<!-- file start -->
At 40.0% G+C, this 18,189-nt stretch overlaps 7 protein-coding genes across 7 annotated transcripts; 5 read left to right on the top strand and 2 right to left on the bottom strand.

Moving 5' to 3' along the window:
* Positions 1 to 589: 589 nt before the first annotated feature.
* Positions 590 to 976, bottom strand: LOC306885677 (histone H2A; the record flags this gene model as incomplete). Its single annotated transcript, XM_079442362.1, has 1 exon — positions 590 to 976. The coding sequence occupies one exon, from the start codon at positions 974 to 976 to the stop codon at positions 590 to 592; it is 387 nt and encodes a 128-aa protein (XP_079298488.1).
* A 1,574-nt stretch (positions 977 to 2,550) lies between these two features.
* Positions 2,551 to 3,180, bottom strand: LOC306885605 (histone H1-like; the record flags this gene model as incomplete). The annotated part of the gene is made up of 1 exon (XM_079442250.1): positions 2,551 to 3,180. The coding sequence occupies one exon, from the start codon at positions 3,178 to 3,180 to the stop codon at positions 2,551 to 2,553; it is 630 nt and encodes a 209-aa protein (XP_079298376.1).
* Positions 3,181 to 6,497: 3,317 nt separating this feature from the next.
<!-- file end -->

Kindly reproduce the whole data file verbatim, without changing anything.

At 40.0% G+C, this 18,189-nt stretch overlaps 7 protein-coding genes across 7 annotated transcripts; 5 read left to right on the top strand and 2 right to left on the bottom strand.

Moving 5' to 3' along the window:
* Positions 1 to 589: 589 nt before the first annotated feature.
* Positions 590 to 976, bottom strand: LOC306885677 (histone H2A; the record flags this gene model as incomplete). Its single annotated transcript, XM_079442362.1, has 1 exon — positions 590 to 976. The coding sequence occupies one exon, from the start codon at positions 974 to 976 to the stop codon at positions 590 to 592; it is 387 nt and encodes a 128-aa protein (XP_079298488.1).
* A 1,574-nt stretch (positions 977 to 2,550) lies between these two features.
* Positions 2,551 to 3,180, bottom strand: LOC306885605 (histone H1-like; the record flags this gene model as incomplete). The annotated part of the gene is made up of 1 exon (XM_079442250.1): positions 2,551 to 3,180. The coding sequence occupies one exon, from the start codon at positions 3,178 to 3,180 to the stop codon at positions 2,551 to 2,553; it is 630 nt and encodes a 209-aa protein (XP_079298376.1).
* Positions 3,181 to 6,497: 3,317 nt separating this feature from the next.